Dig the Details:


If there was something the Turks were great at- besides Superhero adaptations- that sure was Spy special treatments. ALTIN COCUK was such a hit in 1966 that spawned 3 sequels in no time thus rendering the title hero more successful and cult than Mr. Bond himself! Luckily, the last surviving materials were found in pretty good condition, securing convenient entertainment through this worldwide DVD premiere.


Country: Turkey
Year: 1966
Director: Memduh Un
Actors: Goksel Arsoy, Altan Gunbay, Sevda Nur, Reha Yurdakul

ULTRA-LIMITED EDITION OF 500 numbered copies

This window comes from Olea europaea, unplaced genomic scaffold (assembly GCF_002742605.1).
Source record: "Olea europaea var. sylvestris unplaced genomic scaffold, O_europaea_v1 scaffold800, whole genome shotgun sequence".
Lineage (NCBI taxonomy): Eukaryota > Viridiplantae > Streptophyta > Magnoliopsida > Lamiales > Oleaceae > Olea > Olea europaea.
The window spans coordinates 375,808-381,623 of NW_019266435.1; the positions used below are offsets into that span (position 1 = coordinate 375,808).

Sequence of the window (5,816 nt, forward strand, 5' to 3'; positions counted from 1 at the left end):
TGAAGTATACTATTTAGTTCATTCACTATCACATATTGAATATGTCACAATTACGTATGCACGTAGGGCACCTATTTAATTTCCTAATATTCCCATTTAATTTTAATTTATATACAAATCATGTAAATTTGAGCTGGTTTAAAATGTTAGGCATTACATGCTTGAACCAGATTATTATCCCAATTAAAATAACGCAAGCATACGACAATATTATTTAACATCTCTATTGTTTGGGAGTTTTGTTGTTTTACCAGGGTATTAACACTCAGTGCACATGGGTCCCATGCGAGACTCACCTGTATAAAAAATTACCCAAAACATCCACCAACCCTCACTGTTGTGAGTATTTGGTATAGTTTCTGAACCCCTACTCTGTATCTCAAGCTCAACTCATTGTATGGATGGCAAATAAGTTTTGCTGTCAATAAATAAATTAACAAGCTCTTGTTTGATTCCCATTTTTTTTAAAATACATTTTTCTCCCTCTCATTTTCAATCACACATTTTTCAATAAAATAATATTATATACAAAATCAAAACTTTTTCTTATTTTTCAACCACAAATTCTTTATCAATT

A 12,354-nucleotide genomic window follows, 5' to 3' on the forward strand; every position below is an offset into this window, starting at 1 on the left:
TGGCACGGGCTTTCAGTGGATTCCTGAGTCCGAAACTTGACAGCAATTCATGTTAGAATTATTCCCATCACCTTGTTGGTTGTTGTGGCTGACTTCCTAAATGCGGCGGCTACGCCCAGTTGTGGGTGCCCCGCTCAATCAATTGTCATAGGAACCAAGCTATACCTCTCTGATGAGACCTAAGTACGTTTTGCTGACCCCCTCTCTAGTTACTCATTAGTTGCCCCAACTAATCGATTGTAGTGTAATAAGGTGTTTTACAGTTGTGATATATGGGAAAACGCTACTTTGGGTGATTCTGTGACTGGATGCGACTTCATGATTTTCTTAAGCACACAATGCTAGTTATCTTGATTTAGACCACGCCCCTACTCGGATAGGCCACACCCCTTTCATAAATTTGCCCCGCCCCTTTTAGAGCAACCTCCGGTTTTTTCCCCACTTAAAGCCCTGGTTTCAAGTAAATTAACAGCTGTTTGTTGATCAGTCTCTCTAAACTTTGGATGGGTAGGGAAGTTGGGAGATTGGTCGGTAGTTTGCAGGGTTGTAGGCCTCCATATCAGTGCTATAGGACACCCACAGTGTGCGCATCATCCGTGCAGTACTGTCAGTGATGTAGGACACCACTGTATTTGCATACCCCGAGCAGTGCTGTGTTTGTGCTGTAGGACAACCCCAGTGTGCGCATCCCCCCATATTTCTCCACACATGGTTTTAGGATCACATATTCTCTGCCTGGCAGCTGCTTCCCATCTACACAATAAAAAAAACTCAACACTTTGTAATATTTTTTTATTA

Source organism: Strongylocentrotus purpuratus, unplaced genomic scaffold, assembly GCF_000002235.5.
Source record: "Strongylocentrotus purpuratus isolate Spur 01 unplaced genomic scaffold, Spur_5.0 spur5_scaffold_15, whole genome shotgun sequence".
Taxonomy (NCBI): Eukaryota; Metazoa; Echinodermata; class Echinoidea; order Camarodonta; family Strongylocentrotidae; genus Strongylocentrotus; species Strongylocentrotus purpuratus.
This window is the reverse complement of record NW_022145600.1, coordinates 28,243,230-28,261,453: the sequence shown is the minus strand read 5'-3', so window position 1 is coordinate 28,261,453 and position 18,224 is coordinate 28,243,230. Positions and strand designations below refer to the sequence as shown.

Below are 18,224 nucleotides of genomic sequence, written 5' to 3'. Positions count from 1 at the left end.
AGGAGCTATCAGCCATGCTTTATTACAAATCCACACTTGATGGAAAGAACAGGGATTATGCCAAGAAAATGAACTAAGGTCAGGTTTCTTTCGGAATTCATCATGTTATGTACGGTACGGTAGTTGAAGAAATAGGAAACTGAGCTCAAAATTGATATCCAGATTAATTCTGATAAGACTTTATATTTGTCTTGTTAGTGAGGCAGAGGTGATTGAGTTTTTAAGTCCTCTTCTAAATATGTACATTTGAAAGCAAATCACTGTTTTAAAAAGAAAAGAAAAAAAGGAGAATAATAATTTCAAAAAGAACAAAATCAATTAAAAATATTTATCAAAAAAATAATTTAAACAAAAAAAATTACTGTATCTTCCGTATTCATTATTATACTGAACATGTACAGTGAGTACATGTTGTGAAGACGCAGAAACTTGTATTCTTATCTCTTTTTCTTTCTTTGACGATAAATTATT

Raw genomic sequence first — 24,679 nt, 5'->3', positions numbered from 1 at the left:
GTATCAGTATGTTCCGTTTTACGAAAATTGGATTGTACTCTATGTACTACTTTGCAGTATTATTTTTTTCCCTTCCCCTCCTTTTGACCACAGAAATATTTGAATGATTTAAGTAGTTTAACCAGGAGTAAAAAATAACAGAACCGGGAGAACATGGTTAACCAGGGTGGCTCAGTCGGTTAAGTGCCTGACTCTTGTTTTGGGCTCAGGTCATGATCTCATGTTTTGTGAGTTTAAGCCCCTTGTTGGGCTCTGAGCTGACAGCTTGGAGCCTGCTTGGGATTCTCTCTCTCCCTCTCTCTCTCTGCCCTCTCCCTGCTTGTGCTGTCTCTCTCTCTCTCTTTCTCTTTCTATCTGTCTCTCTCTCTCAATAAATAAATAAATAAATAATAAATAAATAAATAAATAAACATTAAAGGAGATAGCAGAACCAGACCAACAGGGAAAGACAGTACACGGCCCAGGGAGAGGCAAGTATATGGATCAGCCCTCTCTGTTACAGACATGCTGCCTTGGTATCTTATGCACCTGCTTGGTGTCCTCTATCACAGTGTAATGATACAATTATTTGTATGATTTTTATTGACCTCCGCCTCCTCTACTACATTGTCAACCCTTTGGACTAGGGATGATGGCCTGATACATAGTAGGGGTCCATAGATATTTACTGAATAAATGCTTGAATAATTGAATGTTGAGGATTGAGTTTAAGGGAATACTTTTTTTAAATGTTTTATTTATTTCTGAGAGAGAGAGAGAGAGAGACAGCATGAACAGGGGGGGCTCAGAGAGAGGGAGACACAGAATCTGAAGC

Turkish audio with English & Greek subs
Dolby Digital 2.0
INTERVIEW with Altan Gunbay
TURKISH INTRIGUE (Article on Turkish Spy Films)
Spy Films Selected Filmography
Poster Insert
NEW Trailers (A Newly-discovered, considered lost, KILINK film, PLUS another LOST gem, RINGO GESTAPO'YA KARSI!! Both trailers will premier exclusively on this DVD and nowhere else!!)

DVD Review: HARDWARE (Severin Films)